This fall, New-York Historical Society presents “I’ll Have What She’s Having”: The Jewish Deli, a fascinating exploration of the rich history of the Jewish immigrant experience that made the delicatessen so integral to New York culture. On view November 11, 2022 – April 2, 2023, the exhibition, organized by the Skirball Cultural Center in Los Angeles, where it is on view through September 18, examines how Jewish immigrants, mostly from Central and Eastern Europe, imported and adapted traditions to create a cuisine that became a cornerstone of popular culture with worldwide influence. The exhibition explores the food of immigrants; the heyday of the deli in the interwar period; delis in the New York Theater District; stories of Holocaust survivors and war refugees who found community in delis; the shifting and shrinking landscapes of delis across the country; and delis in popular culture. On display are neon signs, menus, advertisements, and deli workers’ uniforms alongside film clips and video documentaries. New-York Historical’s expanded presentation includes additional artwork, artifacts, photographs of local establishments, and objects from deli owners, as well as costumes from The Marvelous Mrs. Maisel, a mouthwatering interactive, and a Bloomberg Connects audio tour.
“It’s our great pleasure to present an exhibition on a topic so near and dear to the hearts of New Yorkers of all backgrounds,” said Dr. Louise Mirrer, president and CEO of New-York Historical. “‘I’ll Have What She’s Having’: The Jewish Deli tells a deeply moving story about the American experience of immigration—how immigrants adapted their cuisine to create a new culture that both retained and transcended their own traditions. I hope visitors come away with a newfound appreciation for the Jewish deli, and, with it, the story of the United States.”
“Whether you grew up eating matzo ball soup or are learning about lox for the first time, this exhibition demonstrates how Jewish food became a cultural touchstone, familiar to Americans across ethnic backgrounds,” said co-curators Cate Thurston and Laura Mart. “This exhibition reveals facets of the lives of Central and Eastern European Jewish immigrants in the late 19th and early 20th centuries that echo in contemporary immigrant experiences. It shows how people adapt and transform their own cultural traditions over time, resulting in a living style of cooking, eating, and sharing community that is at once deeply rooted in their own heritage and continuously changing.”
“I’ll Have What She’s Having” is co-curated by Skirball curators Cate Thurston and Laura Mart along with Lara Rabinovitch, renowned writer, producer, and specialist in immigrant food cultures. It is coordinated at New-York Historical by Cristian Petru Panaite, curator of exhibitions. The exhibition explores topics including deli culture, the proliferation of delis alongside the expansion of New York’s Jewish communities, kosher meat manufacturing, shortages during World War II, and advertising campaigns that helped popularize Jewish foods throughout the city.
Highlights include a letter in New-York Historical’s Patricia D. Klingenstein Library collection from a soldier fighting in Italy during World War II writing to his fiancée that he “had some tasty Jewish dishes just like home” thanks to the salami his mother had sent—a poignant addition to Katz’s famous “Send a Salami to Your Boy in the Army” campaign. Images show politicians and other notable figures eating and campaigning in delis. Movie clips and film stills include the iconic scene in Nora Ephron’s romantic comedy When Harry Met Sally…, which inspired the exhibition title. This and other movie scenes underscore the prominent role of Jewish delis in American popular culture.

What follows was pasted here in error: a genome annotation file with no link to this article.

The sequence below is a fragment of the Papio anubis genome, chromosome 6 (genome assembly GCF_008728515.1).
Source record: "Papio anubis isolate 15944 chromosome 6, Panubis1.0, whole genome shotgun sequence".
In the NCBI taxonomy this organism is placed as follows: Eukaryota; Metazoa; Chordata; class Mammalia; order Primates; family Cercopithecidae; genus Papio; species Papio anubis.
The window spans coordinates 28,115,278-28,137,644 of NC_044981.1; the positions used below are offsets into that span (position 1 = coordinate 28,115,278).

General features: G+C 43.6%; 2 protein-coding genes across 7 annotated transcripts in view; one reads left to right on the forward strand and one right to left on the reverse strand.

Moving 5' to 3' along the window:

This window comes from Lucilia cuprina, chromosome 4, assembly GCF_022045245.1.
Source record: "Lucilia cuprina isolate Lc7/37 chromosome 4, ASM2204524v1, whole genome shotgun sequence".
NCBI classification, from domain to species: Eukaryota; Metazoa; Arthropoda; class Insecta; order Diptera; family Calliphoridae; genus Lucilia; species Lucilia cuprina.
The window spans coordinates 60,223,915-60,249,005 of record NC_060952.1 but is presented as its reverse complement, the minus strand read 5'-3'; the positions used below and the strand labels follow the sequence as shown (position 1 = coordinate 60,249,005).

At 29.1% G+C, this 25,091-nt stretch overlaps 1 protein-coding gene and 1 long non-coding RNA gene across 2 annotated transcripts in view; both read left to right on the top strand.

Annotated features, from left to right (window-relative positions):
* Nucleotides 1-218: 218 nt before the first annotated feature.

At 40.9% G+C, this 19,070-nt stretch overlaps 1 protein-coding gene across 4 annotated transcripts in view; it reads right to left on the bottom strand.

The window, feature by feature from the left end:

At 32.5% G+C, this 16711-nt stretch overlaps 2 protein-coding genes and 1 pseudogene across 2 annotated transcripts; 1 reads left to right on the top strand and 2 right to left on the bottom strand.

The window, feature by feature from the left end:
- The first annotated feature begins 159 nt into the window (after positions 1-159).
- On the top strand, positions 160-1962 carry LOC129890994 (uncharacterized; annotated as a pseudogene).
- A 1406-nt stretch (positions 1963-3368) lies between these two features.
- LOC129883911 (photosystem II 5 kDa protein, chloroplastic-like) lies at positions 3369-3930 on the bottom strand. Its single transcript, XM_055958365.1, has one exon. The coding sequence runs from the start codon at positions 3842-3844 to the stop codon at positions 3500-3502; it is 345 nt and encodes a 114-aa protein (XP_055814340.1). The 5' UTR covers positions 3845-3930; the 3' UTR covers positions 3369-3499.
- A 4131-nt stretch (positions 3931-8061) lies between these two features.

Unique to New-York Historical’s presentation is a closer look at the expansion of Jewish communities at the turn of the 20th century, not just on the Lower East Side but also in Brooklyn, Queens, and the Bronx. In the 1930s, some 3,000 delis operated in the city; today, only about a dozen remain. The exhibition gives special attention to dairy restaurants, which offered a safe meatless eating experience; a portion of the neon sign from the Famous Dairy Restaurant on the Upper West Side is on display. Salvaged artifacts, like the 2nd Avenue Delicatessen storefront sign and vintage meat slicers and scales from other delis, are also on view, along with costumes by Emmy Award-winning costume designer Donna Zakowska from the popular Prime Video series The Marvelous Mrs. Maisel.
Visitors are invited to build their own sandwiches named after celebrities, such as Milton Berle, Sophie Tucker, Frank Sinatra, Ethel Merman, and Sammy Davis Jr., in a digital interactive inspired by menu items from Reuben’s Deli and Stage Deli. On the Bloomberg Connects app, exhibition goers can enjoy popular songs like “Hot Dogs and Knishes” from the 1920s, along with clips of Mayor Fiorello La Guardia discussing kosher meat pricing, 1950s radio ads, and interviews with deli owners forced to close during the pandemic lockdown.
In a nostalgic tribute to departed delis that continue to hold a place in the hearts of many New Yorkers, photographs show restaurants that closed in recent years. Eateries include the Upper West Side’s Fine & Schapiro Kosher Delicatessen, Jay & Lloyd’s Kosher Delicatessen in Brooklyn, and Loeser’s Kosher Deli in the Bronx. An exuberant hot dog-shaped sign from Jay & Lloyds Delicatessen, which closed in May 2020, and folk artist Harry Glaubach’s monumental carved and painted signage for Ben’s Best Kosher Delicatessen in Queens, also pay tribute to beloved establishments. The exhibition concludes on a hopeful note, highlighting new delis that have opened their doors in the past decade, such as Mile End and Frankel’s, both in Brooklyn, and USA Brooklyn Delicatessen, located steps from the site of the former Carnegie and Stage Delis in Manhattan.